22 July 2004

barbara ehrenreich reminds me today of just how long it's been since i've seen a newspaper column deal with an issue that is actually difficult. it's pretty easy to love/hate paul krugman (depending on your side of the political fence), but it's hard to debate him. ehrenreich fearlessly brings up reproductive rights, a topic that seems to have gone missing from most editorial pages for quite a while.

she brings up a rather ugly corner of the debate: how do we feel about abortions where the fetus has been found to be "defective?" i know how i feel: ever so slightly queasy. unlike abortions that occur because the woman can't support a baby or is too young to be a mother, abortions that occur because of potential birth defects are somehow "about" the fetus. there is a certain lack of personal accountability there, a certain blame-shifting. i was surprised, for a moment, to hear that folks find such elective abortions more morally acceptable than others. after all, as ehrenreich points out, these fetuses are not all anencephalic or catastrophically damaged. some of them are deaf. some have down's syndrome. some are dwarves. having known lots of healthy, happy, productive disabled folks, that makes me a little nervous.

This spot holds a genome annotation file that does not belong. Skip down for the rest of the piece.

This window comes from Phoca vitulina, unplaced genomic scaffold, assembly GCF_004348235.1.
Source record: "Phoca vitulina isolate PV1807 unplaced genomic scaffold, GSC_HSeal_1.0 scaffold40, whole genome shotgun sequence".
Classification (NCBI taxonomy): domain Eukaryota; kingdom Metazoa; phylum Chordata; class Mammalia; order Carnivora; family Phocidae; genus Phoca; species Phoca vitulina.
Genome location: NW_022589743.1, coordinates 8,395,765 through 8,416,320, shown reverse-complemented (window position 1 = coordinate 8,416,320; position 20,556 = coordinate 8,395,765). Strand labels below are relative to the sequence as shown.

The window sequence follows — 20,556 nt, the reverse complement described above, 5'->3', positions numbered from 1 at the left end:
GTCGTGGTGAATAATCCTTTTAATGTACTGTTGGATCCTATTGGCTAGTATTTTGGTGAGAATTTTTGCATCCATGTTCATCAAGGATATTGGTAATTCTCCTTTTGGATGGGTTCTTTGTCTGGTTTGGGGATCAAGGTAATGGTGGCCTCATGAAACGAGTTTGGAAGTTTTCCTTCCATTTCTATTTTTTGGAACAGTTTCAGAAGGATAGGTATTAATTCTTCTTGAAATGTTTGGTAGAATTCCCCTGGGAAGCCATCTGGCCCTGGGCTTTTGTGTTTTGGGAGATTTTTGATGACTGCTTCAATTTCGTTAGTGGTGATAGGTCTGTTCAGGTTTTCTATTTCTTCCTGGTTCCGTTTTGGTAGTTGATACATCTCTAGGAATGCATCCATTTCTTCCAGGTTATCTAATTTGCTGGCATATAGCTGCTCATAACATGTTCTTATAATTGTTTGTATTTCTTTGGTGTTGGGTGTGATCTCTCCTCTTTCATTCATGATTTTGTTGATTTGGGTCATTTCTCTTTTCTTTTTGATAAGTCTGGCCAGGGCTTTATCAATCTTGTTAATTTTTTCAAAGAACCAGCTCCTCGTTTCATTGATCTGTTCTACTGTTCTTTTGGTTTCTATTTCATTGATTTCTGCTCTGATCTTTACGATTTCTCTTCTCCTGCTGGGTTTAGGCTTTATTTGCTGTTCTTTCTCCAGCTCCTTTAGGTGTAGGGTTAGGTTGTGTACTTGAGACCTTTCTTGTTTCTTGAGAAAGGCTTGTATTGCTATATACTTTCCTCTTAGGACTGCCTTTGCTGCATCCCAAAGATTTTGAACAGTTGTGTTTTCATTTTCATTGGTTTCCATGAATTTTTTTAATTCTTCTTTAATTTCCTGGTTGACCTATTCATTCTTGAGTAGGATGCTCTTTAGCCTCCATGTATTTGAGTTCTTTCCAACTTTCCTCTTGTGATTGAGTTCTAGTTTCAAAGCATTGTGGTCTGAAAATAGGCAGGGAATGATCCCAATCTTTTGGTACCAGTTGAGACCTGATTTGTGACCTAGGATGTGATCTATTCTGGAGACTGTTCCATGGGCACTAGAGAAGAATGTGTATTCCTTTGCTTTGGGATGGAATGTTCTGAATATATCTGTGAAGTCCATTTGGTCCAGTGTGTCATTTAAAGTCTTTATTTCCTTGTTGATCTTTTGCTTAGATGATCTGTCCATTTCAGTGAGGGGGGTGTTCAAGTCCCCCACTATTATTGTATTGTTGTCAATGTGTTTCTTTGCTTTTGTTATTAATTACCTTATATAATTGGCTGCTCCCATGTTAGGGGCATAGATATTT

ehrenreich is right: this is about honesty and accountability and not being ashamed to have this right and use it. within certain very broad bounds, an abortion is an abortion is an abortion. this is why i fight like hell to keep *all* abortions safe and legal -- from PABA to pre-roe is not actually very far at all. it is why others fight like hell to make them illegal, put them back in the alleys -- an abortion is an abortion is an infanticide, or so they say.

the debate over which abortion is more moral too often centers on the issue of which abortion is less chosen. that can't be a good situation for actual, substantive choice.